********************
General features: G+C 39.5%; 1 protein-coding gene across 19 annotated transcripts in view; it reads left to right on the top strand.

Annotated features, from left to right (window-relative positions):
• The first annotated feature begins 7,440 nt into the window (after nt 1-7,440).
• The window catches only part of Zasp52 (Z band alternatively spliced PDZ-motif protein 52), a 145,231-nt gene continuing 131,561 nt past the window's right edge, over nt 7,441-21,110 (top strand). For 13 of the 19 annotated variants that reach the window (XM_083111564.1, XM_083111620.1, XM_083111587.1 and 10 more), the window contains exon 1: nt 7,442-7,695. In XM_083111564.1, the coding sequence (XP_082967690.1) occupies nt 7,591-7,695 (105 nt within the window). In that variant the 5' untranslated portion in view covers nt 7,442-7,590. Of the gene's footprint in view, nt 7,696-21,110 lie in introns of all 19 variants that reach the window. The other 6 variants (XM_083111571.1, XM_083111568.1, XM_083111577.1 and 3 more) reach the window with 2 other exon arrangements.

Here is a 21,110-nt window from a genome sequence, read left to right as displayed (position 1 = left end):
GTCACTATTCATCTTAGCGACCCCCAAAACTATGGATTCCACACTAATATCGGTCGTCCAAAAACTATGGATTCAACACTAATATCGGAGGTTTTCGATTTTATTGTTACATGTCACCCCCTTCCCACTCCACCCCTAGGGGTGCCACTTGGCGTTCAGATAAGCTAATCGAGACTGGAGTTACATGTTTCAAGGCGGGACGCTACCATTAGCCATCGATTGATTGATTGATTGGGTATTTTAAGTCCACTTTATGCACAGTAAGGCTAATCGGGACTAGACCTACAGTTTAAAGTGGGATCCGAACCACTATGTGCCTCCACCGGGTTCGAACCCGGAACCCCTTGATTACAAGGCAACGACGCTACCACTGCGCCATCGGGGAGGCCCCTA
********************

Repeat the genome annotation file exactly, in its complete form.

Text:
General features: G+C 39.5%; 1 protein-coding gene across 19 annotated transcripts in view; it reads left to right on the top strand.

Annotated features, from left to right (window-relative positions):
• The first annotated feature begins 7,440 nt into the window (after nt 1-7,440).
• The window catches only part of Zasp52 (Z band alternatively spliced PDZ-motif protein 52), a 145,231-nt gene continuing 131,561 nt past the window's right edge, over nt 7,441-21,110 (top strand). For 13 of the 19 annotated variants that reach the window (XM_083111564.1, XM_083111620.1, XM_083111587.1 and 10 more), the window contains exon 1: nt 7,442-7,695. In XM_083111564.1, the coding sequence (XP_082967690.1) occupies nt 7,591-7,695 (105 nt within the window). In that variant the 5' untranslated portion in view covers nt 7,442-7,590. Of the gene's footprint in view, nt 7,696-21,110 lie in introns of all 19 variants that reach the window. The other 6 variants (XM_083111571.1, XM_083111568.1, XM_083111577.1 and 3 more) reach the window with 2 other exon arrangements.

Here is a 21,110-nt window from a genome sequence, read left to right as displayed (position 1 = left end):
GTCACTATTCATCTTAGCGACCCCCAAAACTATGGATTCCACACTAATATCGGTCGTCCAAAAACTATGGATTCAACACTAATATCGGAGGTTTTCGATTTTATTGTTACATGTCACCCCCTTCCCACTCCACCCCTAGGGGTGCCACTTGGCGTTCAGATAAGCTAATCGAGACTGGAGTTACATGTTTCAAGGCGGGACGCTACCATTAGCCATCGATTGATTGATTGATTGGGTATTTTAAGTCCACTTTATGCACAGTAAGGCTAATCGGGACTAGACCTACAGTTTAAAGTGGGATCCGAACCACTATGTGCCTCCACCGGGTTCGAACCCGGAACCCCTTGATTACAAGGCAACGACGCTACCACTGCGCCATCGGGGAGGCCCCTA